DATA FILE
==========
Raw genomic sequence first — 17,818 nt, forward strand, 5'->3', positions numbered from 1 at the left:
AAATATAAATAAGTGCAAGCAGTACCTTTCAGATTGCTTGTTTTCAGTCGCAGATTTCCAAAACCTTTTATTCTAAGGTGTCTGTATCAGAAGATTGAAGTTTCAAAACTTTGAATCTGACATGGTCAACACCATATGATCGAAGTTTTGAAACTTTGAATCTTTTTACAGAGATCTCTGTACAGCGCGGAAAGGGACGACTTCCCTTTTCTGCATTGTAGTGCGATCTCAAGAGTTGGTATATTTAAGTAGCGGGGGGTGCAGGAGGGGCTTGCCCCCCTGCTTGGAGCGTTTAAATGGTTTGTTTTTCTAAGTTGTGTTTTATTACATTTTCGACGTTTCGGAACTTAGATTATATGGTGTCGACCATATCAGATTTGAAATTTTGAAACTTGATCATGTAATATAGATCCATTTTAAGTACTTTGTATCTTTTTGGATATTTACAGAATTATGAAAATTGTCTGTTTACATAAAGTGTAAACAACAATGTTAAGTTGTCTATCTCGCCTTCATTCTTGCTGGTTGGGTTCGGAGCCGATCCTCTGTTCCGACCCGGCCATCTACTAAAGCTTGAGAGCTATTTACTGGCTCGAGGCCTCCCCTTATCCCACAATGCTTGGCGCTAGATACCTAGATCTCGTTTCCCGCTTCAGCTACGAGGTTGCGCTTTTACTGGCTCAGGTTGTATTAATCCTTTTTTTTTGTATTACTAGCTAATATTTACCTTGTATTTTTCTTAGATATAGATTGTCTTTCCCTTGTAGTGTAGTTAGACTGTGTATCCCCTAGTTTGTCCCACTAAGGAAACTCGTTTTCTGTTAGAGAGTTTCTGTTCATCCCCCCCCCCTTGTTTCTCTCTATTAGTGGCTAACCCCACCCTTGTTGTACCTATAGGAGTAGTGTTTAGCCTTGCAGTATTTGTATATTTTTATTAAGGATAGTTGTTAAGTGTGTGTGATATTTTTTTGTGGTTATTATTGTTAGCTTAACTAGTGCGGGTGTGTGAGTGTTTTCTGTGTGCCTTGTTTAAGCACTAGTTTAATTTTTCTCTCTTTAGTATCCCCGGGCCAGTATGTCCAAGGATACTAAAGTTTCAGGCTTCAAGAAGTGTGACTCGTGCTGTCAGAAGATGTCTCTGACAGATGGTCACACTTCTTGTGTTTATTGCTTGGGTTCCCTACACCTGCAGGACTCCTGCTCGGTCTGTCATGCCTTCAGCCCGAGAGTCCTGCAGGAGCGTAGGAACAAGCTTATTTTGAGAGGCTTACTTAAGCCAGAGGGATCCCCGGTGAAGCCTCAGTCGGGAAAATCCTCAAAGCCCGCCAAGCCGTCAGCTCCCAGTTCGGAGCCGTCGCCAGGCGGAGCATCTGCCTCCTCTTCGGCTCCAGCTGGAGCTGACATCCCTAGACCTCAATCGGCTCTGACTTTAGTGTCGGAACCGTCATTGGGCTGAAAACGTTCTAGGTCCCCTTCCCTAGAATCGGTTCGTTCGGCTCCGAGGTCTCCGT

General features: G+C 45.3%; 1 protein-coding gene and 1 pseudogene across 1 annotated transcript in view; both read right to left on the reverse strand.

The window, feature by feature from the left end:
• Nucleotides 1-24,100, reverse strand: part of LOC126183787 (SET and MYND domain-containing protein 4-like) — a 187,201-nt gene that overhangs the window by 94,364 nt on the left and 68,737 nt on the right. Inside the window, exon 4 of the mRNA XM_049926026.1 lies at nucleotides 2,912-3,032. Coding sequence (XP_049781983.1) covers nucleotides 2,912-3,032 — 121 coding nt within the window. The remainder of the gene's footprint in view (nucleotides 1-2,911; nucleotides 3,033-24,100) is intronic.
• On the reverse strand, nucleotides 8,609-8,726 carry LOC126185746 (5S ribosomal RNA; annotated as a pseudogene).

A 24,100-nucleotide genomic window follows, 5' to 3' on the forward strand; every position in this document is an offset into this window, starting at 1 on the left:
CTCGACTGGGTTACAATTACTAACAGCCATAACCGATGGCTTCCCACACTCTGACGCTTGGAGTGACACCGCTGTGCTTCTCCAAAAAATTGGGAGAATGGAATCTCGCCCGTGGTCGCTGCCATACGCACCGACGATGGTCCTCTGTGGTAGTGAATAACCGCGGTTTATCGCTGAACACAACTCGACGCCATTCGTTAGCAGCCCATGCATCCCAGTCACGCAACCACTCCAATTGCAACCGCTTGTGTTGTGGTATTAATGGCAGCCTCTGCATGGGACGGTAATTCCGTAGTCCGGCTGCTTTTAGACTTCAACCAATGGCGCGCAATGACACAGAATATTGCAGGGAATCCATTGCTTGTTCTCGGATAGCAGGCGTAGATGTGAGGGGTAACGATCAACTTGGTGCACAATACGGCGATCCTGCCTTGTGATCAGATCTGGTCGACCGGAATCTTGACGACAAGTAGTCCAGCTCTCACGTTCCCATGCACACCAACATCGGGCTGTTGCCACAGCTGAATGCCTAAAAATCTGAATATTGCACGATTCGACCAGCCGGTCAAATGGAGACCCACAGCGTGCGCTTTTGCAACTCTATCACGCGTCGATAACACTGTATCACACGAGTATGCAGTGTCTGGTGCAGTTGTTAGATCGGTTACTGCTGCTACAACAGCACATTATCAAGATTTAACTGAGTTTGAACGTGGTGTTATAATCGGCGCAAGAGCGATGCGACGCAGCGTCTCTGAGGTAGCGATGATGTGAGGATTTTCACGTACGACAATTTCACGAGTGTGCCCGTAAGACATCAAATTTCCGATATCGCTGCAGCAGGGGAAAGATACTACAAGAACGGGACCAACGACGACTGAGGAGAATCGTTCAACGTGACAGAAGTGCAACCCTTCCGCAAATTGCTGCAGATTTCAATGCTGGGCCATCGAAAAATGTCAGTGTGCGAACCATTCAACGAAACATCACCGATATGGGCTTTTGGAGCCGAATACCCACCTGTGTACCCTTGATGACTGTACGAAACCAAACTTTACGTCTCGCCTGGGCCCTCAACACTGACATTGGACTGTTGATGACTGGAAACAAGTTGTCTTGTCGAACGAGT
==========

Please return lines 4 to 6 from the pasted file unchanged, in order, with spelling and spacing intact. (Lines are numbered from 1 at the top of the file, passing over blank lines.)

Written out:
The window, feature by feature from the left end:
• Nucleotides 1-24,100, reverse strand: part of LOC126183787 (SET and MYND domain-containing protein 4-like) — a 187,201-nt gene that overhangs the window by 94,364 nt on the left and 68,737 nt on the right. Inside the window, exon 4 of the mRNA XM_049926026.1 lies at nucleotides 2,912-3,032. Coding sequence (XP_049781983.1) covers nucleotides 2,912-3,032 — 121 coding nt within the window. The remainder of the gene's footprint in view (nucleotides 1-2,911; nucleotides 3,033-24,100) is intronic.
• On the reverse strand, nucleotides 8,609-8,726 carry LOC126185746 (5S ribosomal RNA; annotated as a pseudogene).